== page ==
Van Peebles was quickly disillusioned with Hollywood. So he sank his own money into his next film: Sweet Sweetback’s Baadasssss Song, an borderline avant-garde exploitation movie about a wrongly accused Black man, played by himself, fleeing the racist police who framed him. “Rated X by an all-white jury,” read the promos, designed by Van Peebles himself, and it became a runaway hit, in turn inspiring the Blaxploitation genre.
Soon Broadway beckoned, as well as the record industry. Throughout he gave people what he wanted to give them, not what they wanted. That often meant that his work was ignored during release, only to inspire others later. By the ‘80s, he even branched out into another industry: He became an options trader on the American Stock Exchange, all while still pursuing theater and film.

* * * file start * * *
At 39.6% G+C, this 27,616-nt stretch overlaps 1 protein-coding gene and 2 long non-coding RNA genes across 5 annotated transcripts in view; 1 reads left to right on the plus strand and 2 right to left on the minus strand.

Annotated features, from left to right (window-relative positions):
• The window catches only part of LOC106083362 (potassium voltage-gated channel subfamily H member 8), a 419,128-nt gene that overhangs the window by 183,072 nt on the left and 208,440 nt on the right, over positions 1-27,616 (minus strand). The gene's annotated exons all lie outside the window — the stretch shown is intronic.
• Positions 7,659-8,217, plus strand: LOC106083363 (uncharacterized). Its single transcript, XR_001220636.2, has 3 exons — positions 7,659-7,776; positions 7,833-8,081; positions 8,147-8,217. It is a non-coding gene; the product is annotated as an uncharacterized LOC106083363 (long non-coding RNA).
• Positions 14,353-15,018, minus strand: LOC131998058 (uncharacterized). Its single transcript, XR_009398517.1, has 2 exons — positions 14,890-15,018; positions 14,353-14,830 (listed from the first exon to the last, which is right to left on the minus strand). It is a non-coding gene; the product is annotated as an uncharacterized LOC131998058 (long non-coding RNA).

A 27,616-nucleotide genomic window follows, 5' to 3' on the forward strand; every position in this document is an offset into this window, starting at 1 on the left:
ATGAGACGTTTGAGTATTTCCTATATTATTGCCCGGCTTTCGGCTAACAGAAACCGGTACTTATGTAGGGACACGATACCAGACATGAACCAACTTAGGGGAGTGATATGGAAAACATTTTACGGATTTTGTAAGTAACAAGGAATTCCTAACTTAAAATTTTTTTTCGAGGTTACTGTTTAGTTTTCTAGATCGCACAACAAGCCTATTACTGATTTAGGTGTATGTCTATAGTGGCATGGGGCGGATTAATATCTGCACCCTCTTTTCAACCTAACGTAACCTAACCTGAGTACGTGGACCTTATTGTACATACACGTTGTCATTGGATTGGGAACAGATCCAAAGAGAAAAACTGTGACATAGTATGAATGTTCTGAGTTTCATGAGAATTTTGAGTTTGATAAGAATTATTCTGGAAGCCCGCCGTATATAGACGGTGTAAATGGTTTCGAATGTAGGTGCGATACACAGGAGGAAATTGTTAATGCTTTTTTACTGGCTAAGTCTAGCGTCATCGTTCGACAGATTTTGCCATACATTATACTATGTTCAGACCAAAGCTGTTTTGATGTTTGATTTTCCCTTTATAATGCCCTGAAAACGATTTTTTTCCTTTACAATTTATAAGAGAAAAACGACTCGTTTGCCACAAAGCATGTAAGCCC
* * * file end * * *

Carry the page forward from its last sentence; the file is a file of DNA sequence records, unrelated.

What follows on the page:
His son Mario followed in his footsteps, becoming both an actor and a director, including New Jack City and Baadasssss!, in which he played his father as he made Sweet Sweetback.
“Somebody once asked me, ‘Melvin, how’d you get to the top?’”, he once said. “It was simple. Nobody would let me in at the bottom.” His passing — mere days before the release of a lavish box set by the Criterion Collection, arriving September 28 — was met with widespread mourning by the filmmakers let in the door he helped kick down.
“You have to not let yourself believe you can’t. Do what you can do within the framework you have. And don’t look outside. Look inside.”